FA: From a creative standpoint, I went back to old card designs and new ones and did comparisons.
It’s interesting seeing the Prizm launch and how that design is so simple. The way that gloss plays with that metal design piece is very interesting. Without being a trained artist, I always have to change my brain and how I see things. I’ve been playing a lot with animation too.
Some cool things are coming down the line in the NFT space. I just keep asking myself – How can I push forward? How can I go outside the box?
My day job is in marketing with a lot of print pieces. We agreed on a spot gloss on the shoe to make it pop. What would you chase? How do you make the shoe stand out without overdoing it? We did a full conscious look with a nice shine.
Working with Reebok
NK: How did your projects with Reebok start?
FA: Right before the pandemic kicked in, it started with a DM and then a phone call the next day. I was in my old office looking at my back window and thought, “I have a shot right now to work on a piece for a Kamikaze II?! What?”
As a child, that’s the shoe I always wanted. To do that and then make that vision happen, I couldn’t have been more excited. We incorporated future launches as Easter eggs.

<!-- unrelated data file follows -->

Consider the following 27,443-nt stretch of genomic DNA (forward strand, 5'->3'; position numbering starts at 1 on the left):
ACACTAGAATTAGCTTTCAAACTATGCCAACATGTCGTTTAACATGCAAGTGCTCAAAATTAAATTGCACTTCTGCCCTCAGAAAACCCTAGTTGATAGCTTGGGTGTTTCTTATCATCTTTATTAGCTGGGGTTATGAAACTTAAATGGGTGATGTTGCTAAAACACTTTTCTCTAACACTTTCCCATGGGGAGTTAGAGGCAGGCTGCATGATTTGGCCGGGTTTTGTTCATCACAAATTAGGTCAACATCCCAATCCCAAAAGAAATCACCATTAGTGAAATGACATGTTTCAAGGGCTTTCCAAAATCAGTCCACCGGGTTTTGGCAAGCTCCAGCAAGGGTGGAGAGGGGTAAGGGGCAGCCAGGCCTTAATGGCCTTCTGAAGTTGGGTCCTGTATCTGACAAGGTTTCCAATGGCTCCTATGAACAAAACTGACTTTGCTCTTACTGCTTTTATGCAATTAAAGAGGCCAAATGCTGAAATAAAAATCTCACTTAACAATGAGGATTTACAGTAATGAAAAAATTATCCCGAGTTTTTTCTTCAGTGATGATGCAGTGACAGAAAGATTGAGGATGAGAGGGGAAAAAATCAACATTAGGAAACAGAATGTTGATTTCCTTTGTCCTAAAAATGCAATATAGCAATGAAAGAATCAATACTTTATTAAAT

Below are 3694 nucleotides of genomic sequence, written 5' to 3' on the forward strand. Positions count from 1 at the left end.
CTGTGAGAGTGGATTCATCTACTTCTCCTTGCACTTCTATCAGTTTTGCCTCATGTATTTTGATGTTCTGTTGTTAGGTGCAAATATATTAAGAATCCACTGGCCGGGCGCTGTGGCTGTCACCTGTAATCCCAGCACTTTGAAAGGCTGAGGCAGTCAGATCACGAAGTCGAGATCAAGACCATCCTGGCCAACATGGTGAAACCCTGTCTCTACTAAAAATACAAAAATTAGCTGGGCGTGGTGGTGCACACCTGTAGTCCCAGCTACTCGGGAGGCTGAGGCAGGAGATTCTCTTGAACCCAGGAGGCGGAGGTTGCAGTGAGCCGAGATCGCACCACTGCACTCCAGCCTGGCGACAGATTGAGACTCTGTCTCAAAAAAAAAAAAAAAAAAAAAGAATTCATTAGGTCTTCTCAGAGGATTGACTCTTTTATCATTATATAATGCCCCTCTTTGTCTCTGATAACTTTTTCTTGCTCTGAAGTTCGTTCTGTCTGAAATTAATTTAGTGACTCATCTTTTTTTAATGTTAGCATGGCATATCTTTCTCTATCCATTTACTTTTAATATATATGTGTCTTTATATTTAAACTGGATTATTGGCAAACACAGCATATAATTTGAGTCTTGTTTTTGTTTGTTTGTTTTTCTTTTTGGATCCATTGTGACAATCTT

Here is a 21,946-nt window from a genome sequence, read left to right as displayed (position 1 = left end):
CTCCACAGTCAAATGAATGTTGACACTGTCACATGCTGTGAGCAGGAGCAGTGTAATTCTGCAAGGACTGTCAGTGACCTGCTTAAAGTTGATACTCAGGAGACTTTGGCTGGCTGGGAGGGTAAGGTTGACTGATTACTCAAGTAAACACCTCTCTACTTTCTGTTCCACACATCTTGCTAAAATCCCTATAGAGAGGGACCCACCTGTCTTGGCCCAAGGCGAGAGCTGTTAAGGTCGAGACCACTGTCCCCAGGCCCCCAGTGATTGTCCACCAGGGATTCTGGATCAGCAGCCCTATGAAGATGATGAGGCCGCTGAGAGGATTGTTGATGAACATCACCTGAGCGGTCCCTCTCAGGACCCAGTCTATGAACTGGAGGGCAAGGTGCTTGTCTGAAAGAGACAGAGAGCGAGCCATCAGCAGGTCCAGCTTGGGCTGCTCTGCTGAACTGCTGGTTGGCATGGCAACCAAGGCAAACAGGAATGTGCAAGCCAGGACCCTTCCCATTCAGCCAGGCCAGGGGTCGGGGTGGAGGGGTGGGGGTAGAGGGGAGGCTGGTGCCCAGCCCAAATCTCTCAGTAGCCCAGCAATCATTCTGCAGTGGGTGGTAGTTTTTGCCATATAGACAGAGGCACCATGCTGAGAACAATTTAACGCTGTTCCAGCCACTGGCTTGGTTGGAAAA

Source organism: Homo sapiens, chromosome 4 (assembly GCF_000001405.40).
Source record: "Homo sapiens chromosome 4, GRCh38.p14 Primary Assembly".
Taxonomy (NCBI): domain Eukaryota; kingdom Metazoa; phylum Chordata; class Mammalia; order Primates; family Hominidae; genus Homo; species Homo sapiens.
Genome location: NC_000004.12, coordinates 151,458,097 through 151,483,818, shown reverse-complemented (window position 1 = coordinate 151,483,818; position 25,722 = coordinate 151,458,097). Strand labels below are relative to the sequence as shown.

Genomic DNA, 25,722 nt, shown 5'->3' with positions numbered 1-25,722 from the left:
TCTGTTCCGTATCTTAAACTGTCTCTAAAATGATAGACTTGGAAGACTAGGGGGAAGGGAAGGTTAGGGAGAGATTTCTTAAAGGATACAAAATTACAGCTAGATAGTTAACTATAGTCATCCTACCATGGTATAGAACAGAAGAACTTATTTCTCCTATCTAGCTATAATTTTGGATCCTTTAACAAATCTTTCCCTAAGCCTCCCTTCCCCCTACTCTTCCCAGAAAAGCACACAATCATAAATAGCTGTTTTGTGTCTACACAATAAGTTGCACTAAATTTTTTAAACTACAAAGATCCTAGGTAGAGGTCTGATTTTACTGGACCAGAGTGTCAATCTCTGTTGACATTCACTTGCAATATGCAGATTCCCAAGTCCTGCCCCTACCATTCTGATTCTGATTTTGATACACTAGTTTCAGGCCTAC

Balancing Artistic Direction and Inspiration
NK: When you’re creating and drawing from specific moments, players or shoes, how do you balance all of that top choose from?
FA: I try to come up with a base pose for the player. Once the player is established, I think about what compliments that player best.
Paper and labels inspire me. Labels to the point that I buy things not to use but because I like to look at them. I like the old labels. Paper is interesting because, in a digital form, there’s no touch. You lose that. I have texture folders and brushes on my programs because you lose that feeling and try to get it into the digital pieces.
In November, I drew Stacey Abrams in a comic book cover style. Someone emailed me saying they loved the poster but said that the text wasn’t aligned, and there were some speckles and wanted to get a new one. I suspected that it wasn’t a printing error. I wrote her an email saying that I used old Captain America covers as inspiration. I purposely misaligned text and used halftone brushes and paper textures because those errors were frequently found on old superhero comic books. I told her I could send her a new one without those effects.
She emailed me back the nicest email saying that she loved it now that she understood those choices.
The Importance of Working on the Return of the Answer IV
NK: The Answer IV is iconic because of its look as well as its memorable on-court performances. As Reebok taps the OG colorways, what’s it been like for you to be a part of it as a partner and a fan?
FA: Surreal. There’s no project that could compare to this one.
It’s the shoe that all my friends had growing up. If we did not get an AI card in the pack, we were pissed. To have a little voice in this story, I don’t know what my life is. It feels surreal.
I have 90 AI files on my iPad from this project. There are 35 I never emailed over. I didn’t sweat it. I loved it. I couldn’t stop. The positions he got into in the air, you could do anything.